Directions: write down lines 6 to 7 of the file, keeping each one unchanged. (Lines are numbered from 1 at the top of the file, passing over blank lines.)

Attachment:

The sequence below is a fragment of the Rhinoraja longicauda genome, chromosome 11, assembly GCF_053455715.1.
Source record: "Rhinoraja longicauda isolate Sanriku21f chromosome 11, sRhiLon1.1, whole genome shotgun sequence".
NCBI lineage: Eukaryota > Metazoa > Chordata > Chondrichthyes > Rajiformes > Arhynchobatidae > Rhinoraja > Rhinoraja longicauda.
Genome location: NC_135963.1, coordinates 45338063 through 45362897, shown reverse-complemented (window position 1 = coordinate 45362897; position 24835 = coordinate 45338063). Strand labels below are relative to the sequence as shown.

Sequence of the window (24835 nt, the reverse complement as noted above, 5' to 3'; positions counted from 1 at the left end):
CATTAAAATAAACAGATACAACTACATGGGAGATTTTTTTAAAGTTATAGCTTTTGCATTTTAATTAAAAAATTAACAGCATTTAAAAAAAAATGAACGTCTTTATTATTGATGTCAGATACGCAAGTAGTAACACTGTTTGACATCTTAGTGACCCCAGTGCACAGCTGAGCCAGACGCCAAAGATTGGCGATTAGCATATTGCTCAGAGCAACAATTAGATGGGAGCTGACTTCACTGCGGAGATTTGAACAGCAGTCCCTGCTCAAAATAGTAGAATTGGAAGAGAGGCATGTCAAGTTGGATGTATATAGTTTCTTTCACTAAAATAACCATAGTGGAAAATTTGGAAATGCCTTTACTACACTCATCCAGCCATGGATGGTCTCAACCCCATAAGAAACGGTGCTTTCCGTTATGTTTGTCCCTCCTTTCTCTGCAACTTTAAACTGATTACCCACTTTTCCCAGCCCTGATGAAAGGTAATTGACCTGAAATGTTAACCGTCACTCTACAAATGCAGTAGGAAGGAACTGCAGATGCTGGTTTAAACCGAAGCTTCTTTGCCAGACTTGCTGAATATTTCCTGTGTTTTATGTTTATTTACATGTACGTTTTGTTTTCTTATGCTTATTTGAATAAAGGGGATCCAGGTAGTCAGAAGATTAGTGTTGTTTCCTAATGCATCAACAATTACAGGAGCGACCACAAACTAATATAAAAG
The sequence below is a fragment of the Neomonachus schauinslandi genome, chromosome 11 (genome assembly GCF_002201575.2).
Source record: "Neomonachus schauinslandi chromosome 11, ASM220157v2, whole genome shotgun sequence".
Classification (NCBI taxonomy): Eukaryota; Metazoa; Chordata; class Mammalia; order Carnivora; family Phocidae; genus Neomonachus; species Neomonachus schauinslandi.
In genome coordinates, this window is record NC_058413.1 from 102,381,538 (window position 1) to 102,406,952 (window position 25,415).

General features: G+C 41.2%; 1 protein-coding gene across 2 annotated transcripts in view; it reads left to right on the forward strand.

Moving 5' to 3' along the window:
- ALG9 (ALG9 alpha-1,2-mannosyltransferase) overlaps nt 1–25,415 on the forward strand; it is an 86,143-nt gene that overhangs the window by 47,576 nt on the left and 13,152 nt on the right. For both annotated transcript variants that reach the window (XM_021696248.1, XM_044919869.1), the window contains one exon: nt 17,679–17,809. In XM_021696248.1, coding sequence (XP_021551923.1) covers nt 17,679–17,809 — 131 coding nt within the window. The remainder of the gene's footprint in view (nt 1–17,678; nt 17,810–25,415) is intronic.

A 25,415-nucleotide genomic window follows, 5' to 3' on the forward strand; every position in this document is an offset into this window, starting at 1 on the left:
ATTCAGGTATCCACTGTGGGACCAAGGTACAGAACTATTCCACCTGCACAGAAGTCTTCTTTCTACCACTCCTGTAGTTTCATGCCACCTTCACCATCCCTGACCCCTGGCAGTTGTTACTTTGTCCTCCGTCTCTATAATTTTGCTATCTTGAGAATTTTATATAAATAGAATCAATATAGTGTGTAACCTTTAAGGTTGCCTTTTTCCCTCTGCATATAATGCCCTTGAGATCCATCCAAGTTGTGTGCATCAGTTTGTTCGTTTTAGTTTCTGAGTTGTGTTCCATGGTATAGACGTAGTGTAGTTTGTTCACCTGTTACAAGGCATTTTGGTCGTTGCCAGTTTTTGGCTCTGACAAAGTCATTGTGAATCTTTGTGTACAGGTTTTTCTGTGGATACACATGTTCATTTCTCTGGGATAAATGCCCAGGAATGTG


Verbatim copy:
CATTAAAATAAACAGATACAACTACATGGGAGATTTTTTTAAAGTTATAGCTTTTGCATTTTAATTAAAAAATTAACAGCATTTAAAAAAAAATGAACGTCTTTATTATTGATGTCAGATACGCAAGTAGTAACACTGTTTGACATCTTAGTGACCCCAGTGCACAGCTGAGCCAGACGCCAAAGATTGGCGATTAGCATATTGCTCAGAGCAACAATTAGATGGGAGCTGACTTCACTGCGGAGATTTGAACAGCAGTCCCTGCTCAAAATAGTAGAATTGGAAGAGAGGCATGTCAAGTTGGATGTATATAGTTTCTTTCACTAAAATAACCATAGTGGAAAATTTGGAAATGCCTTTACTACACTCATCCAGCCATGGATGGTCTCAACCCCATAAGAAACGGTGCTTTCCGTTATGTTTGTCCCTCCTTTCTCTGCAACTTTAAACTGATTACCCACTTTTCCCAGCCCTGATGAAAGGTAATTGACCTGAAATGTTAACCGTCACTCTACAAATGCAGTAGGAAGGAACTGCAGATGCTGGTTTAAACCGAAGCTTCTTTGCCAGACTTGCTGAATATTTCCTGTGTTTTATGTTTATTTACATGTACGTTTTGTTTTCTTATGCTTATTTGAATAAAGGGGATCCAGGTAGTCAGAAGATTAGTGTTGTTTCCTAATGCATCAACAATTACAGGAGCGACCACAAACTAATATAAAAG
The sequence below is a fragment of the Neomonachus schauinslandi genome, chromosome 11 (genome assembly GCF_002201575.2).